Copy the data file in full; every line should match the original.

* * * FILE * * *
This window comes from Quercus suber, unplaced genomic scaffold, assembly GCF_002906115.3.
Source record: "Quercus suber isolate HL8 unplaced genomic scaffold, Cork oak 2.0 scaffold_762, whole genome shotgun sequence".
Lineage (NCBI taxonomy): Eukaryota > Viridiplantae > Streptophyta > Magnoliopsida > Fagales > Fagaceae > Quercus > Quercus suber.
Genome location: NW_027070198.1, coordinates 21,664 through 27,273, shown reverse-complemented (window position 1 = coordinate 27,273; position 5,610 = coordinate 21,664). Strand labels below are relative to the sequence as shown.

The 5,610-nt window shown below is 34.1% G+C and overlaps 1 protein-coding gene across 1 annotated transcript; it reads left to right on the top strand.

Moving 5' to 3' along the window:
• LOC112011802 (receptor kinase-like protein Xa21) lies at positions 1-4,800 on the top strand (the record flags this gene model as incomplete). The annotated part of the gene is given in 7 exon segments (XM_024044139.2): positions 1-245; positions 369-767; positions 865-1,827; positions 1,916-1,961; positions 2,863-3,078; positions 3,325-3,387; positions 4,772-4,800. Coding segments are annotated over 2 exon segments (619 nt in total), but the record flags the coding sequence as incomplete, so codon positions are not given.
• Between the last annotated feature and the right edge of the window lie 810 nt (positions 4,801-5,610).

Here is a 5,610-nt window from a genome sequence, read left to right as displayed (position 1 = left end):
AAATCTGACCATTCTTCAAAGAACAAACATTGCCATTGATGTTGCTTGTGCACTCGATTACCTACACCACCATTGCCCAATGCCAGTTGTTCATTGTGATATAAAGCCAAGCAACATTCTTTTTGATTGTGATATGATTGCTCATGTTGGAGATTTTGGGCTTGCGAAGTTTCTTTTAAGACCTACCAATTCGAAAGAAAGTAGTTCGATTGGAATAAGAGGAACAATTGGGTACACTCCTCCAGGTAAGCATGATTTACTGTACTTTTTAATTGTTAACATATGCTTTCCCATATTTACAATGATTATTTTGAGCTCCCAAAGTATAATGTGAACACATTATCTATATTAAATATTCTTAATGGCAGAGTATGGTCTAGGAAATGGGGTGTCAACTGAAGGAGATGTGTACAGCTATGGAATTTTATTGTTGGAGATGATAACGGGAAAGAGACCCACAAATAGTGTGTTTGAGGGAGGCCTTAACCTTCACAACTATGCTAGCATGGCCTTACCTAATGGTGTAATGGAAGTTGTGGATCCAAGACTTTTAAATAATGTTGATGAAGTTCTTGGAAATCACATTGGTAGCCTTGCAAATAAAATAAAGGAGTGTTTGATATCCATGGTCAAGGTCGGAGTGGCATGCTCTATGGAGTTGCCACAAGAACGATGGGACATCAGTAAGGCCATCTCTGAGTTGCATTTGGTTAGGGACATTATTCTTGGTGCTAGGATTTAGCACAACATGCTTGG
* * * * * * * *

This window comes from Quercus suber, unplaced genomic scaffold, assembly GCF_002906115.3.
Source record: "Quercus suber isolate HL8 unplaced genomic scaffold, Cork oak 2.0 scaffold_762, whole genome shotgun sequence".
Lineage (NCBI taxonomy): Eukaryota > Viridiplantae > Streptophyta > Magnoliopsida > Fagales > Fagaceae > Quercus > Quercus suber.
Genome location: NW_027070198.1, coordinates 21,664 through 27,273, shown reverse-complemented (window position 1 = coordinate 27,273; position 5,610 = coordinate 21,664). Strand labels below are relative to the sequence as shown.

The 5,610-nt window shown below is 34.1% G+C and overlaps 1 protein-coding gene across 1 annotated transcript; it reads left to right on the top strand.

Moving 5' to 3' along the window:
• LOC112011802 (receptor kinase-like protein Xa21) lies at positions 1-4,800 on the top strand (the record flags this gene model as incomplete). The annotated part of the gene is given in 7 exon segments (XM_024044139.2): positions 1-245; positions 369-767; positions 865-1,827; positions 1,916-1,961; positions 2,863-3,078; positions 3,325-3,387; positions 4,772-4,800. Coding segments are annotated over 2 exon segments (619 nt in total), but the record flags the coding sequence as incomplete, so codon positions are not given.
• Between the last annotated feature and the right edge of the window lie 810 nt (positions 4,801-5,610).

Here is a 5,610-nt window from a genome sequence, read left to right as displayed (position 1 = left end):
AAATCTGACCATTCTTCAAAGAACAAACATTGCCATTGATGTTGCTTGTGCACTCGATTACCTACACCACCATTGCCCAATGCCAGTTGTTCATTGTGATATAAAGCCAAGCAACATTCTTTTTGATTGTGATATGATTGCTCATGTTGGAGATTTTGGGCTTGCGAAGTTTCTTTTAAGACCTACCAATTCGAAAGAAAGTAGTTCGATTGGAATAAGAGGAACAATTGGGTACACTCCTCCAGGTAAGCATGATTTACTGTACTTTTTAATTGTTAACATATGCTTTCCCATATTTACAATGATTATTTTGAGCTCCCAAAGTATAATGTGAACACATTATCTATATTAAATATTCTTAATGGCAGAGTATGGTCTAGGAAATGGGGTGTCAACTGAAGGAGATGTGTACAGCTATGGAATTTTATTGTTGGAGATGATAACGGGAAAGAGACCCACAAATAGTGTGTTTGAGGGAGGCCTTAACCTTCACAACTATGCTAGCATGGCCTTACCTAATGGTGTAATGGAAGTTGTGGATCCAAGACTTTTAAATAATGTTGATGAAGTTCTTGGAAATCACATTGGTAGCCTTGCAAATAAAATAAAGGAGTGTTTGATATCCATGGTCAAGGTCGGAGTGGCATGCTCTATGGAGTTGCCACAAGAACGATGGGACATCAGTAAGGCCATCTCTGAGTTGCATTTGGTTAGGGACATTATTCTTGGTGCTAGGATTTAGCACAACATGCTTGG